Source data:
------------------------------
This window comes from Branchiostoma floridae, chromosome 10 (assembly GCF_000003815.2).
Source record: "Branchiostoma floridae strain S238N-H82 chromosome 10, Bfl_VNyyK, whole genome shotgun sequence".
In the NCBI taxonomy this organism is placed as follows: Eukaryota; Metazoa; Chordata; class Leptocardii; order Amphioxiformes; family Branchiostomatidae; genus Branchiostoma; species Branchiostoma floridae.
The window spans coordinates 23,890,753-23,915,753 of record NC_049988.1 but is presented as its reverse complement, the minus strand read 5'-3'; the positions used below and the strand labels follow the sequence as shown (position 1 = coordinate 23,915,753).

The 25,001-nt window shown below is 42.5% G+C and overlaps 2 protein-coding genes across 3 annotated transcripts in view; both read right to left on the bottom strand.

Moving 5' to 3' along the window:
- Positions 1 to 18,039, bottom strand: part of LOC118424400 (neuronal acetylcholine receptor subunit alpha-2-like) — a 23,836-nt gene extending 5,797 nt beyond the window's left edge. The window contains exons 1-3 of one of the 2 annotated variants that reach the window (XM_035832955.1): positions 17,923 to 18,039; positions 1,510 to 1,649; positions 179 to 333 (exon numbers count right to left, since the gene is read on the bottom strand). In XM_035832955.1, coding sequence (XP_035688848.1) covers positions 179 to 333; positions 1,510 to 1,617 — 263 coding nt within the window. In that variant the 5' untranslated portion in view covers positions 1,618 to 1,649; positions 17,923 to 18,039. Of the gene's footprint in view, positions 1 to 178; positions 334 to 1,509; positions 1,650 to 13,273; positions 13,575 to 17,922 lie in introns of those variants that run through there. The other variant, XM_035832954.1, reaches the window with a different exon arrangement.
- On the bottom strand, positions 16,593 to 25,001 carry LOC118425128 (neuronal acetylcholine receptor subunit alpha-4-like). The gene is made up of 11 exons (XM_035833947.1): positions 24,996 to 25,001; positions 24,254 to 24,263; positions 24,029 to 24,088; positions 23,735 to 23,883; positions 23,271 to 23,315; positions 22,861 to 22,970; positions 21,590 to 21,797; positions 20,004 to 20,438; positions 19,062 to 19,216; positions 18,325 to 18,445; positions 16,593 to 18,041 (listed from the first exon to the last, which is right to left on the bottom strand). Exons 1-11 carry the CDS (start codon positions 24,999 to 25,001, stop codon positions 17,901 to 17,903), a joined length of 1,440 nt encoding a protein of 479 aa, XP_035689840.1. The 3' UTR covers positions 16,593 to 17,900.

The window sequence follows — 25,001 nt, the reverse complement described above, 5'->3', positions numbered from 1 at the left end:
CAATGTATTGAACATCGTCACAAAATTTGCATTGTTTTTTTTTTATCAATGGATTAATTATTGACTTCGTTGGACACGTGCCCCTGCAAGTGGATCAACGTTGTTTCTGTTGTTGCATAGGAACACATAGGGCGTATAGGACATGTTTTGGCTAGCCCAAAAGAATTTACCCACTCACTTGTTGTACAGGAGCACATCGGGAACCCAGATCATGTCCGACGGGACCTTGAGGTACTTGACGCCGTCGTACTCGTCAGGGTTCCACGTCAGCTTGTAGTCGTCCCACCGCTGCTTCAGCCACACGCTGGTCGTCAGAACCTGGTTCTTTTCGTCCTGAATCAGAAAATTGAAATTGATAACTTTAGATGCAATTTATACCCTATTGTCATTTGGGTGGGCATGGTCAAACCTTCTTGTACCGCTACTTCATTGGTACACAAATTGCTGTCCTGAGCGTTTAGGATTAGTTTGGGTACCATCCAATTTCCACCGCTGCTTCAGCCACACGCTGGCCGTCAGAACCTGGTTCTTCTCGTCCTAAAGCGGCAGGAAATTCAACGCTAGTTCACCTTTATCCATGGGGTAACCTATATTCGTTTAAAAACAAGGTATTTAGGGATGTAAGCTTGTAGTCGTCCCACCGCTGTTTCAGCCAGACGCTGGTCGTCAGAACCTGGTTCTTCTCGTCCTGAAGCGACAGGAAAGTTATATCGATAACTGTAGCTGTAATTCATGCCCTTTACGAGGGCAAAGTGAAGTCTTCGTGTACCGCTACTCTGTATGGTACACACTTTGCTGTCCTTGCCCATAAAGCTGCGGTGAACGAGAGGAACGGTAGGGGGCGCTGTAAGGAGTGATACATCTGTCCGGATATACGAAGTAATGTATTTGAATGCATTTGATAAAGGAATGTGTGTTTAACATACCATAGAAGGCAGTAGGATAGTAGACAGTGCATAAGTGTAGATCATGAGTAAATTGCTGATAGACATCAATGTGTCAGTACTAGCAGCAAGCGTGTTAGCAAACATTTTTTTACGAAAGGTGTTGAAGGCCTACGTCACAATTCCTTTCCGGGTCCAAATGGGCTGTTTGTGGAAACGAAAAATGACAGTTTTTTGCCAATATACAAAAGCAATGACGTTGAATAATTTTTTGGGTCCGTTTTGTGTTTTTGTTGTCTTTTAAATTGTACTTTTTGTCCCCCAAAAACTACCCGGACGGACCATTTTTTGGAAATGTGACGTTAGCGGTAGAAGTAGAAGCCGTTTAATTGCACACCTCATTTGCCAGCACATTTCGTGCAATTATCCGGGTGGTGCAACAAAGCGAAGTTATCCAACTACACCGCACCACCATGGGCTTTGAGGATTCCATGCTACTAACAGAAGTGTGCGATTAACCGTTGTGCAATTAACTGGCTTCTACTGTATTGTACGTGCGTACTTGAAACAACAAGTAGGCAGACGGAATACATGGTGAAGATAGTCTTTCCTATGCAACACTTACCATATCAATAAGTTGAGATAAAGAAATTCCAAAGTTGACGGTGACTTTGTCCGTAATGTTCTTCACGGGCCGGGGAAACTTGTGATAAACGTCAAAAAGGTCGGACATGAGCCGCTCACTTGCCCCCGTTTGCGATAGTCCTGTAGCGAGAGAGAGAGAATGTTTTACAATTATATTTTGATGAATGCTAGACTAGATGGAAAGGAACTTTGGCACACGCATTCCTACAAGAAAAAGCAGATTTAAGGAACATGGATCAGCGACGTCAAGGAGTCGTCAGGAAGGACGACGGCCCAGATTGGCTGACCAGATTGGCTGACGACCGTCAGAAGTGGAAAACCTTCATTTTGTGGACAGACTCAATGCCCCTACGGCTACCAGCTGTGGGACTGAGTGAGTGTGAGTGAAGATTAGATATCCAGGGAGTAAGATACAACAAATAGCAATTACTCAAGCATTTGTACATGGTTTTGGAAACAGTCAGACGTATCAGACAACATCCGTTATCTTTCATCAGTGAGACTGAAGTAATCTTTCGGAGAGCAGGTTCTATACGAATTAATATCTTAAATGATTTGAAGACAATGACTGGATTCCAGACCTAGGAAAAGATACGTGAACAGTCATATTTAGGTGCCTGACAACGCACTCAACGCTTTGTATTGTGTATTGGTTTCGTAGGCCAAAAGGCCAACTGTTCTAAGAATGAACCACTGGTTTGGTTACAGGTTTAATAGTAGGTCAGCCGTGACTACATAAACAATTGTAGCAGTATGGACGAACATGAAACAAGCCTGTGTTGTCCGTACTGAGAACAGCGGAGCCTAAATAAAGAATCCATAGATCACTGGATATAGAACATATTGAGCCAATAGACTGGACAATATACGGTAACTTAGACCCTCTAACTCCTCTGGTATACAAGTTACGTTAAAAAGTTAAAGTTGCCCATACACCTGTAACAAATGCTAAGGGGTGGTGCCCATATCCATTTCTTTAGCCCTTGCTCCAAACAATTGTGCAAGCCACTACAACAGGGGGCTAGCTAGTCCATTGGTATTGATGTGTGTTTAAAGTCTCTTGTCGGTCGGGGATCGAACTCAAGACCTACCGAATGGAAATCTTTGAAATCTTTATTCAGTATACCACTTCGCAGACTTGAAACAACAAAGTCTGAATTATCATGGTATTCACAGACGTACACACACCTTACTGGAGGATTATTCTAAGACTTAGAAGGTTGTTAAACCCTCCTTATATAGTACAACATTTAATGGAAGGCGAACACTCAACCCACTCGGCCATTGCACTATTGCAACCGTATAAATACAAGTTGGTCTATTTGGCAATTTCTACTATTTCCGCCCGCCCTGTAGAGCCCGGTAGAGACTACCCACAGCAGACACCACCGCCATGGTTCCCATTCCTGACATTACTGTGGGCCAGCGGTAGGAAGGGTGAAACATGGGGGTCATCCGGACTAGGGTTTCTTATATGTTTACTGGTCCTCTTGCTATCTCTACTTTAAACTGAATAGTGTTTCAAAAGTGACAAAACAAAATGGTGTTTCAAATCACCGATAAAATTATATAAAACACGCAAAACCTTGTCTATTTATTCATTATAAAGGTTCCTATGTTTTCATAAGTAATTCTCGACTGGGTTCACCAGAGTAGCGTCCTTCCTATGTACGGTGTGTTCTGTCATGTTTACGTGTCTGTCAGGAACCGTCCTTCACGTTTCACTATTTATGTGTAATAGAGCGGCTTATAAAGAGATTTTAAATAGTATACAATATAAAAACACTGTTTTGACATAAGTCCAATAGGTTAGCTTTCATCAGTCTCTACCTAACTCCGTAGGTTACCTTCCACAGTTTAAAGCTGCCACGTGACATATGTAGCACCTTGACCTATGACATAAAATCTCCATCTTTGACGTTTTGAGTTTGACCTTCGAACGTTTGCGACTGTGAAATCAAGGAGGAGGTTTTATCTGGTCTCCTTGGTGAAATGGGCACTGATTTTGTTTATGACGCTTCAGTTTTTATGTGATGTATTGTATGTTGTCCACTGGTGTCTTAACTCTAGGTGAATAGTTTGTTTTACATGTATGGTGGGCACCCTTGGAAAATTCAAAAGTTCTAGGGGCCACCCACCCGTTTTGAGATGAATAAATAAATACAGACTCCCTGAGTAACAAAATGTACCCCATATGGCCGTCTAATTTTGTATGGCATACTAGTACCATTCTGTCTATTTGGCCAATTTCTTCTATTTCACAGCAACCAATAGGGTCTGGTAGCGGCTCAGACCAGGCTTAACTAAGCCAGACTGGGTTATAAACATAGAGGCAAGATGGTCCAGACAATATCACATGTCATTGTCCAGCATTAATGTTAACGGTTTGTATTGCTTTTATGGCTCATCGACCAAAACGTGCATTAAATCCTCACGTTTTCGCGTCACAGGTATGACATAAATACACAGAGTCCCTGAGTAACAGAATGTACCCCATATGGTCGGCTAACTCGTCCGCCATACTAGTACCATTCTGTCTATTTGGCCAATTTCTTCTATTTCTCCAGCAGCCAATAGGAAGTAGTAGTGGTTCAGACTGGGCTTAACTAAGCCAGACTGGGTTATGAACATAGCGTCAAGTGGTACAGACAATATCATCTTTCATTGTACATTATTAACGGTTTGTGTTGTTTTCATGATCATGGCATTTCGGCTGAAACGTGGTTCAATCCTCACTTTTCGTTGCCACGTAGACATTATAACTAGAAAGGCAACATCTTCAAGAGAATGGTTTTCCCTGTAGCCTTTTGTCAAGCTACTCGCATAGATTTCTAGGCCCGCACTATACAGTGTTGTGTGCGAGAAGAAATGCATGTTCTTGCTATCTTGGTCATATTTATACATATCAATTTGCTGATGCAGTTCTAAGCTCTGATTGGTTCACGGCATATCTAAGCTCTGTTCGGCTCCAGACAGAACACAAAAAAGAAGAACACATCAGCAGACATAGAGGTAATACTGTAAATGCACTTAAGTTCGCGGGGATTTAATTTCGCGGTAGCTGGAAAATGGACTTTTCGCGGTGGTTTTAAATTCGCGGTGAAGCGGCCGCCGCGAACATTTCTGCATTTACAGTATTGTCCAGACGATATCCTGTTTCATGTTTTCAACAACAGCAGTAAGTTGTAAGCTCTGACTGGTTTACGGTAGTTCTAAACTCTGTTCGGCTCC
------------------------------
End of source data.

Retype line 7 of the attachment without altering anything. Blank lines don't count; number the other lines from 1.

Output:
- Positions 1 to 18,039, bottom strand: part of LOC118424400 (neuronal acetylcholine receptor subunit alpha-2-like) — a 23,836-nt gene extending 5,797 nt beyond the window's left edge. The window contains exons 1-3 of one of the 2 annotated variants that reach the window (XM_035832955.1): positions 17,923 to 18,039; positions 1,510 to 1,649; positions 179 to 333 (exon numbers count right to left, since the gene is read on the bottom strand). In XM_035832955.1, coding sequence (XP_035688848.1) covers positions 179 to 333; positions 1,510 to 1,617 — 263 coding nt within the window. In that variant the 5' untranslated portion in view covers positions 1,618 to 1,649; positions 17,923 to 18,039. Of the gene's footprint in view, positions 1 to 178; positions 334 to 1,509; positions 1,650 to 13,273; positions 13,575 to 17,922 lie in introns of those variants that run through there. The other variant, XM_035832954.1, reaches the window with a different exon arrangement.